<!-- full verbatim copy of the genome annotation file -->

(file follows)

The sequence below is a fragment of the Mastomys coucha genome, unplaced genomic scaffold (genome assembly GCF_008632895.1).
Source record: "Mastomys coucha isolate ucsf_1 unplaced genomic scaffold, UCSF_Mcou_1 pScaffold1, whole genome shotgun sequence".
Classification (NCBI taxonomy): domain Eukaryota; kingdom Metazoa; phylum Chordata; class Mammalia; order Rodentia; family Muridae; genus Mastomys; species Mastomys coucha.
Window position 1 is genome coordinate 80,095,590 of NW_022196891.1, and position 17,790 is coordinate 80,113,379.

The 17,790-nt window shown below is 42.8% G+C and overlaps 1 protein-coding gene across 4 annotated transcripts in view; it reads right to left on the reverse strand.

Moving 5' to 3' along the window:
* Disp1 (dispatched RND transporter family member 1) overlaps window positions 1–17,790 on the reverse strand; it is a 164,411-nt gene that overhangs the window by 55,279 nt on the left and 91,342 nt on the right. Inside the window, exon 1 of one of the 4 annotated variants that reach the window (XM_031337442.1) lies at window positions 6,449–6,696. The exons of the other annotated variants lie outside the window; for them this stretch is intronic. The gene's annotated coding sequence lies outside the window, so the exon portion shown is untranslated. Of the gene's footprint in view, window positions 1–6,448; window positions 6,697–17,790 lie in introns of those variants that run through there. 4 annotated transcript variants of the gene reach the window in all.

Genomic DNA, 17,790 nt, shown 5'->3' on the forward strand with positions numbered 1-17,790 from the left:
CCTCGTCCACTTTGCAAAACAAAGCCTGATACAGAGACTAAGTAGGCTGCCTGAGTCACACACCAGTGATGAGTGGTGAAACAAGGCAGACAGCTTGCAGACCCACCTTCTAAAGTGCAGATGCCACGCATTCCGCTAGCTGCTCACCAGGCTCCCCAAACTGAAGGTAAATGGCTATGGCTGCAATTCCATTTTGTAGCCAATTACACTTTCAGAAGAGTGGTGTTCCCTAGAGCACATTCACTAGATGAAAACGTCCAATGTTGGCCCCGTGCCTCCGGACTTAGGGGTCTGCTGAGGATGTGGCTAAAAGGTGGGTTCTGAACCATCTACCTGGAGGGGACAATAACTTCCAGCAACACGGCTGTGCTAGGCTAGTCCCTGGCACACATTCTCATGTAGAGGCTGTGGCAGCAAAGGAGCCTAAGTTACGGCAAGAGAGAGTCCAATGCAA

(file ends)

The sequence below is a fragment of the Mastomys coucha genome, unplaced genomic scaffold (genome assembly GCF_008632895.1).
Source record: "Mastomys coucha isolate ucsf_1 unplaced genomic scaffold, UCSF_Mcou_1 pScaffold1, whole genome shotgun sequence".
Classification (NCBI taxonomy): domain Eukaryota; kingdom Metazoa; phylum Chordata; class Mammalia; order Rodentia; family Muridae; genus Mastomys; species Mastomys coucha.
Window position 1 is genome coordinate 80,095,590 of NW_022196891.1, and position 17,790 is coordinate 80,113,379.

The 17,790-nt window shown below is 42.8% G+C and overlaps 1 protein-coding gene across 4 annotated transcripts in view; it reads right to left on the reverse strand.

Moving 5' to 3' along the window:
* Disp1 (dispatched RND transporter family member 1) overlaps window positions 1–17,790 on the reverse strand; it is a 164,411-nt gene that overhangs the window by 55,279 nt on the left and 91,342 nt on the right. Inside the window, exon 1 of one of the 4 annotated variants that reach the window (XM_031337442.1) lies at window positions 6,449–6,696. The exons of the other annotated variants lie outside the window; for them this stretch is intronic. The gene's annotated coding sequence lies outside the window, so the exon portion shown is untranslated. Of the gene's footprint in view, window positions 1–6,448; window positions 6,697–17,790 lie in introns of those variants that run through there. 4 annotated transcript variants of the gene reach the window in all.

Genomic DNA, 17,790 nt, shown 5'->3' on the forward strand with positions numbered 1-17,790 from the left:
CCTCGTCCACTTTGCAAAACAAAGCCTGATACAGAGACTAAGTAGGCTGCCTGAGTCACACACCAGTGATGAGTGGTGAAACAAGGCAGACAGCTTGCAGACCCACCTTCTAAAGTGCAGATGCCACGCATTCCGCTAGCTGCTCACCAGGCTCCCCAAACTGAAGGTAAATGGCTATGGCTGCAATTCCATTTTGTAGCCAATTACACTTTCAGAAGAGTGGTGTTCCCTAGAGCACATTCACTAGATGAAAACGTCCAATGTTGGCCCCGTGCCTCCGGACTTAGGGGTCTGCTGAGGATGTGGCTAAAAGGTGGGTTCTGAACCATCTACCTGGAGGGGACAATAACTTCCAGCAACACGGCTGTGCTAGGCTAGTCCCTGGCACACATTCTCATGTAGAGGCTGTGGCAGCAAAGGAGCCTAAGTTACGGCAAGAGAGAGTCCAATGCAA